The Nova Slots are four short canyons located in close proximity to Nova Canyon which contain slots, conglomerate rock formations, and potential Bighorn sheep sightings. Difficulties encountered on the hike include route finding to access the four slots and crossing sometimes brutal terrain in order to reach Nova Canyon. A Google Earth map of the hiking route (turned to the northwest for better viewing) can be found by clicking on the button above. GPS coordinates for the parking area are 36° 20.541'N, 117° 18.661'W. GPS coordinates for the obscure side canyon leading to the Nova Wash are 36° 19.586'N, 117° 18.946'W. GPS coordinates for the mouth of Nova Slot 4 are 36° 18.275'N, 117° 17.873'W. GPS coordinates for the mouth of Nova Slot 1 are 36° 19.141'N, 117° 17.728'W.
For Part 3 of our three-day exploration of the major canyons located between Nova Canyon and Nemo Canyon, Tobin and I returned to the area the next day after completing Part 2. This time, we were targeting some small canyons in very close proximity to Nova Canyon. That being the case, we decided to park at the same parking area which I had used for my solo hike of Nova Canyon five years earlier. After that hike, I swore that I would never again hike cross-country from Hwy 190 to the mouth of Nova Canyon. In fact, on my trip report for Nova Canyon, I stated: "I don't recommend this route, as it was a total nightmare, with constant ups and downs over drainages. I would never take it again and regretted it about 15 minutes after starting out." It's amazing how much painful memories can fade after five years. One reason I decided to use this same parking area was that by using Google Earth and my GPS unit, I was able to chart out a route that would minimize drainage crossings. And it actually worked out fairly well on the hike over to the Nova Canyon wash. First, we parked at the Hwy 190 pullout located at 3,200 feet in elevation. Then, we hiked about 1/3 of a mile trying to stay mostly level until we reached our target drainage. We followed the drainage down for 1/2 of a mile until we reached the tip of a hillside at 2,950 feet. From there, we wrapped around the hillside to the south until we entered an obscure side canyon that cut a roundabout path for 3/4 of a mile towards two wide washes, the second of which was the Nova Wash. On the route map, you can see where we began crossing these washes and figure out exactly where the obscure side canyon is located. Upon crossing these washes, we followed the base of the hillsides for about 1 mile until we reached the beginning of Nova Slot 4. Along the way, we came across another unknown garden of Teddy Bear Chollas. We ended up expanding upon our Teddy Bear Cholla discoveries made the previous day by finding even larger specimens -- up to 9 feet tall! As we hiked up Nova Slot 4, a Red-tailed Hawk was spooked and flew down the canyon past us. Near the top of Nova Slot 4, there was a two-way junction. The left fork led to the best narrows of the day and also probably the most incredible rock-topped pinnacle I have ever seen. The right fork led to a giant wedged boulder just in front of a dry fall. Because the other three Nova Slots were all located at the mouth of Nova Canyon, we then cut across the hillside between the mouth of Nova Slot 4 and Nova Canyon. It worked out well. After catching sight of 9 Bighorn sheep, we went up Nova Slot 3. There wasn't much interesting to see up that slot, so we moved on to Nova Slot 2. This had a brief section of slot narrows. Finally, we wrapped things up by checking out Nova Slot 1, which was located to the left of the mouth of Nova Canyon. Nova Slot 1 had some nice conglomerate rock scenery but nothing extremely impressive. The two highlights of the day had been finding the additional taller Teddy Bear Chollas and exploring the slot junctions of Nova Slot 4. That made the hike worth the effort, but we still had the miserable 3 mile hike back to our vehicle from the mouth of Nova Canyon. That was not easy and I was reminded of my words five years earlier -- a promise to myself that I had not kept. Despite that, on the hike back I was able to reflect on our extremely successful exploration of some of the canyons located between Nova Canyon and Nemo Canyon. Three days of truly great and historic Death Valley adventures. Hopefully someday I can return to this area, as there are a couple more hiking days worth of areas that I would like to explore. Our hike took place on February 25, 2014.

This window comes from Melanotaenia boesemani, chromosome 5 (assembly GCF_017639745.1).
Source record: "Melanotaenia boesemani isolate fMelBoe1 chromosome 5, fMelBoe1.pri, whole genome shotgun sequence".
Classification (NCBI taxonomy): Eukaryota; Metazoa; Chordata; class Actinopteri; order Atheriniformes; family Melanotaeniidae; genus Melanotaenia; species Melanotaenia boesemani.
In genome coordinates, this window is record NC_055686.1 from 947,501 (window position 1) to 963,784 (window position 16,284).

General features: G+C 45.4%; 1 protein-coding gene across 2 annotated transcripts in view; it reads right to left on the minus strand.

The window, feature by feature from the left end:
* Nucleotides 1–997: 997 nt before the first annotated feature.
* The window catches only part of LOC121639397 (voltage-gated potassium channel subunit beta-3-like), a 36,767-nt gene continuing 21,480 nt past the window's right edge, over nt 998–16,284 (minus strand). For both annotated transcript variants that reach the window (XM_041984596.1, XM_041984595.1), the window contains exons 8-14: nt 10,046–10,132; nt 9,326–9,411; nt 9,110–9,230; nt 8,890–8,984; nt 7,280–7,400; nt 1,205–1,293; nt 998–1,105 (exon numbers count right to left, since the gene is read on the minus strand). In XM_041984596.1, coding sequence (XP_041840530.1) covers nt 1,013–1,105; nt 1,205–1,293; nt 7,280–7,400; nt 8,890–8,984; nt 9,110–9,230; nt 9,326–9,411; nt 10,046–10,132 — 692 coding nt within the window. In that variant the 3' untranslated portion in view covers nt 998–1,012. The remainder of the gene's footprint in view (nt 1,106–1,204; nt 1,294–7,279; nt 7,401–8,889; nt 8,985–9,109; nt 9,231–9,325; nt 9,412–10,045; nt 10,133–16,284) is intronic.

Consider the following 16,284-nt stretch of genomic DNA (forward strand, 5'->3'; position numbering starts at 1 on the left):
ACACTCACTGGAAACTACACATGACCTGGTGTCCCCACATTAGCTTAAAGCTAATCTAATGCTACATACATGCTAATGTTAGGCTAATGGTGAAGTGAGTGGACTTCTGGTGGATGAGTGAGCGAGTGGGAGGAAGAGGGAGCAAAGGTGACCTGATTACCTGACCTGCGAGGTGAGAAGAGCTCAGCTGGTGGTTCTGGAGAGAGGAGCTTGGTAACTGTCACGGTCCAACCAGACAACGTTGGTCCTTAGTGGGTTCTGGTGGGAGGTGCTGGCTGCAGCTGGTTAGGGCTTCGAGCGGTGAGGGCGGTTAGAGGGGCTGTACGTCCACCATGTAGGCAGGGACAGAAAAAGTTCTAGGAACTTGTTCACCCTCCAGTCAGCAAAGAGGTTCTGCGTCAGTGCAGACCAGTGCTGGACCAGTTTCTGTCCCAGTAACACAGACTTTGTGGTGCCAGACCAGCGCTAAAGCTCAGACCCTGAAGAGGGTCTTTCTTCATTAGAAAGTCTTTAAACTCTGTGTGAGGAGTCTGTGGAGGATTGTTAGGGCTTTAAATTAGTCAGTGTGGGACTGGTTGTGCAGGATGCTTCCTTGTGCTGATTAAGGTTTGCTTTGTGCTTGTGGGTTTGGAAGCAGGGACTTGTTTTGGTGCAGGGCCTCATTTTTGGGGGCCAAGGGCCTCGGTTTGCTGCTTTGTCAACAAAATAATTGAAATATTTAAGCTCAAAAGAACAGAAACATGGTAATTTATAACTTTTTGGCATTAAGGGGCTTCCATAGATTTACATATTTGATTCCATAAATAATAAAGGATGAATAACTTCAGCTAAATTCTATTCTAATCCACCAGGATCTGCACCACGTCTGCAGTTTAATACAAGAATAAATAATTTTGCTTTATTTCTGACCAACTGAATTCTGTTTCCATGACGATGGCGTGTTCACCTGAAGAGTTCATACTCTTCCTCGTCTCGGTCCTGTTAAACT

Many more photographs taken during our visit are available for viewing for this destination. To see all of them, choose one of the two options presented below. The two options are Slideshow viewing and Trip Report viewing. The Slideshow option allows for viewing larger images with an autoplay option and a full screen option (available on most browsers). This option works very well for large computer screens and tablets. The Trip Report option allows for viewing smaller pictures in a standard scroll-down format and enlarging of any panoramic photos taken during our visit. Click on the option of your choice to view all of our photos from this destination. The Slideshow format opens in a new browser window and the Trip Report format uses the same browser window for viewing.
TRIP REPORT FORMAT